Our court system seems to be under constant scrutiny lately.
The courts want to be open and accountable to the public, yet a recent decision by the Attorney General's office has us and other newspapers in the province questioning that accountability.
Effective March 1, a fee of $8 per court records search was implemented for the general public, as well as journalists. The costs for the newspaper industry per paper could reach thousands of dollars per year.
Coast Reporter has made a commitment to cover our courts as accurately and fully as possible, but this new fee for information from our court registry will be so costly that it will interfere with our newspaper's ability to cover court stories.
In covering court, we seek assistance from the local provincial court registry two or three times in a typical week, usually to check upcoming court dates, inquire about a publication ban or verify the accuracy of details heard in court. For cases which are heard in Supreme Court (which includes the more serious crimes), it is essential to get information from the court registry by phone since it is a full day's travel to attend court in person.
The result will likely be fewer and poorer court stories in our newspaper and in other newspapers across the province. This will be to the detriment to the reading public.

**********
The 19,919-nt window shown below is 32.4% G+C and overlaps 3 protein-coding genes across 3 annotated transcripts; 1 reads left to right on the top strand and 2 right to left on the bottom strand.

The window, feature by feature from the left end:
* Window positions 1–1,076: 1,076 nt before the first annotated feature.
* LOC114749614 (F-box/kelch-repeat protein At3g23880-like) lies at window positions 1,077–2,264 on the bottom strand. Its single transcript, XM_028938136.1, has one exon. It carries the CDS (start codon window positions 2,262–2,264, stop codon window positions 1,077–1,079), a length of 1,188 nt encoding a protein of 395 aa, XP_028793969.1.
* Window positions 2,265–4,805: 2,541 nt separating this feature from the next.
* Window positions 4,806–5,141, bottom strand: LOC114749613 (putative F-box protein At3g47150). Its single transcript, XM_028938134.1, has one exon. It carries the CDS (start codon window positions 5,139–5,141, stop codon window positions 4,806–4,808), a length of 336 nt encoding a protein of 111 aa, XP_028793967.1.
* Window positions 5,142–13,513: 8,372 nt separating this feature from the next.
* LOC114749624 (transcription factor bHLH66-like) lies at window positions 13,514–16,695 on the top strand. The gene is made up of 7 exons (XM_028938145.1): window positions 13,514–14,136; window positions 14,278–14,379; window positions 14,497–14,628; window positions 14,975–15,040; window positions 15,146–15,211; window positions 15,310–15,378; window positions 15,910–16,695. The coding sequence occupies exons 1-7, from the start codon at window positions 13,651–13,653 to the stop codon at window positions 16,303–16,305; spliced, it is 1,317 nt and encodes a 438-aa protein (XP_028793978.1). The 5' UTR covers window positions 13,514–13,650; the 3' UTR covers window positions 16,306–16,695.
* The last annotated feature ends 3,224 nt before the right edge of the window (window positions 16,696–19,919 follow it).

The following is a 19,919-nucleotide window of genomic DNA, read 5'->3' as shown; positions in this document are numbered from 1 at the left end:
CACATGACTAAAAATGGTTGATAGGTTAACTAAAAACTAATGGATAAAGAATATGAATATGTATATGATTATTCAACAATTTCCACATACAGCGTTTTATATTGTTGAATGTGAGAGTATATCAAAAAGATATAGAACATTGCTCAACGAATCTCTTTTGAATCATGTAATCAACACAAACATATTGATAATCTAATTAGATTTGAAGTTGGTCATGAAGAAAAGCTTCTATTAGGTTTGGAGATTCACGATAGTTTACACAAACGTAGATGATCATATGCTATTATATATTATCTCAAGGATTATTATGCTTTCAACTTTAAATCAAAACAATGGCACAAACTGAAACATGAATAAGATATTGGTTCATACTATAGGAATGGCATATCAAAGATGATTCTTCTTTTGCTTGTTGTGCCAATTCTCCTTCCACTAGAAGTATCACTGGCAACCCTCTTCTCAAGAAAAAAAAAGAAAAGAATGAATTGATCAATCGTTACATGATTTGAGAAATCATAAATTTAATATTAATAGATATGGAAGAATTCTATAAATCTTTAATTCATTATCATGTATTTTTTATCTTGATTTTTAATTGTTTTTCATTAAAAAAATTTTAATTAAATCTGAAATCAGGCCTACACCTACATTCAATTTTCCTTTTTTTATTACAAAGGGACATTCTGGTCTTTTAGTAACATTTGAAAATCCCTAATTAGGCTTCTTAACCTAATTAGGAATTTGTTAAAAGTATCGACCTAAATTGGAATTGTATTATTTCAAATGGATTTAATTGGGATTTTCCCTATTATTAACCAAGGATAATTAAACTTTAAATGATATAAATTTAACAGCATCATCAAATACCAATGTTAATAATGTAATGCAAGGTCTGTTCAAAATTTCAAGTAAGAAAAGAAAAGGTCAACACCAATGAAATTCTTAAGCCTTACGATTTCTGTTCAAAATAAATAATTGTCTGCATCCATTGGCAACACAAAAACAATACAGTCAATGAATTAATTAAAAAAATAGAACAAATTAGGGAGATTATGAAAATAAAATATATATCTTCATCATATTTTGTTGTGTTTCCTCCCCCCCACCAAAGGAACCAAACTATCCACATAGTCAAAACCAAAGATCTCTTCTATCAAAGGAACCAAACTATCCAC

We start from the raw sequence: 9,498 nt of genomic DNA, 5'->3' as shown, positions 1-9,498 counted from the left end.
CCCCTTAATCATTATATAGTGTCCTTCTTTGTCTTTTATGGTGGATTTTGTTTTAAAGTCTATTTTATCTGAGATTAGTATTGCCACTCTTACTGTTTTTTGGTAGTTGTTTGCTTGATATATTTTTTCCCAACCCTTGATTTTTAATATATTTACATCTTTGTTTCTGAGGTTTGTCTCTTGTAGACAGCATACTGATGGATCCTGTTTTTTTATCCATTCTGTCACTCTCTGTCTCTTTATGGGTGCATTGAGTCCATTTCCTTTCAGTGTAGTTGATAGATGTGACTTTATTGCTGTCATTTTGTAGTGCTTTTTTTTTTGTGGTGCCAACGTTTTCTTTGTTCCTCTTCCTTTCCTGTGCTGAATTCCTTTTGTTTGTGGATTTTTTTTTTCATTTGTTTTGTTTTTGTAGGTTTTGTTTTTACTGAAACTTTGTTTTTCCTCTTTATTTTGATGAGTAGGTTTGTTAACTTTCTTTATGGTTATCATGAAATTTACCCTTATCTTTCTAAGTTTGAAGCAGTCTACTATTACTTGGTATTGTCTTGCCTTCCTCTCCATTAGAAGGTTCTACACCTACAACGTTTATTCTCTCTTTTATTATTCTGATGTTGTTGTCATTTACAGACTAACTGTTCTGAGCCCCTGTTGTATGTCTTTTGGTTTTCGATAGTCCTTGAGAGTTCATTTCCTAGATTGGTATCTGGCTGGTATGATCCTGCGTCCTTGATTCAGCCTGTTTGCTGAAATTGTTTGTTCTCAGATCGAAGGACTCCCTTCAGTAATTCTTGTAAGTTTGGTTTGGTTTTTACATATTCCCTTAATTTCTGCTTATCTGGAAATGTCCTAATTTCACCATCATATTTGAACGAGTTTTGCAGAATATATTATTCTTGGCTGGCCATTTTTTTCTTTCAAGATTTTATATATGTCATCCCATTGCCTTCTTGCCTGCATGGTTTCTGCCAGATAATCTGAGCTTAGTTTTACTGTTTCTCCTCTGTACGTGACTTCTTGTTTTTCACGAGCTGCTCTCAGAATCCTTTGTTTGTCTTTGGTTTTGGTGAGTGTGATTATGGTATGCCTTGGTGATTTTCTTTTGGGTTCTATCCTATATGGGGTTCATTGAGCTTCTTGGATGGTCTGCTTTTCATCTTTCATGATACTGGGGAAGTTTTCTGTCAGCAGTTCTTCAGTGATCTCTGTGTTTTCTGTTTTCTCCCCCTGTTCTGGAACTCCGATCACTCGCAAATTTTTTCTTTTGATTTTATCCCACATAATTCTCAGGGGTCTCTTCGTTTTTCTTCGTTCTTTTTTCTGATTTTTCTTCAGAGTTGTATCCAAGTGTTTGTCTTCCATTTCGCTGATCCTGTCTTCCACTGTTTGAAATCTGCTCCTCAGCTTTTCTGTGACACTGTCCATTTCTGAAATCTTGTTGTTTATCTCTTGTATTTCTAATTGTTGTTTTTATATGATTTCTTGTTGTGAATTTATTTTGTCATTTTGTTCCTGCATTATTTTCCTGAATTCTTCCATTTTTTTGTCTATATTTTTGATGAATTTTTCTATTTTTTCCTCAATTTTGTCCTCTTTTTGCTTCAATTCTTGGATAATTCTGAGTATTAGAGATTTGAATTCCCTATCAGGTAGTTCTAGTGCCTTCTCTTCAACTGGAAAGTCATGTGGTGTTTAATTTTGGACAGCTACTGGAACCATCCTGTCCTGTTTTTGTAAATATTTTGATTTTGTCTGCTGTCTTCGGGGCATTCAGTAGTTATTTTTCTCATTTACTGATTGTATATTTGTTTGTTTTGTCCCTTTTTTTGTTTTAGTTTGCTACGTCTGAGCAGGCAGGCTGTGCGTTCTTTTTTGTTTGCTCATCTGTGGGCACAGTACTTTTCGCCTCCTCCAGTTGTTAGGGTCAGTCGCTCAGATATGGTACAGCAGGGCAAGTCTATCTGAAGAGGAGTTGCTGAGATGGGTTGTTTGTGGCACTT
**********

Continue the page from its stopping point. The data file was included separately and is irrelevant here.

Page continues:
We're also concerned that because of tight budgets at many small community newspapers, court reporting may be limited with a lack of information. The result could be disastrous if stories are published that are inaccurate, libelous or in contempt of court.These fees also impact the public, and we're not just talking about what they might read in the newspaper.
If you, as a member of the public, would like court information, get set to cough up the $8. How many people are prepared to do that?
We're pretty sure the Attorney General's office didn't intend to shut the media or the public out when they thought up this brilliant new rule, but just the same, it's out there now and this will affect all of us.
The provincial government is cutting costs in every sector to try and meet budget promises, but fees like this will end up hurting more people in the long run.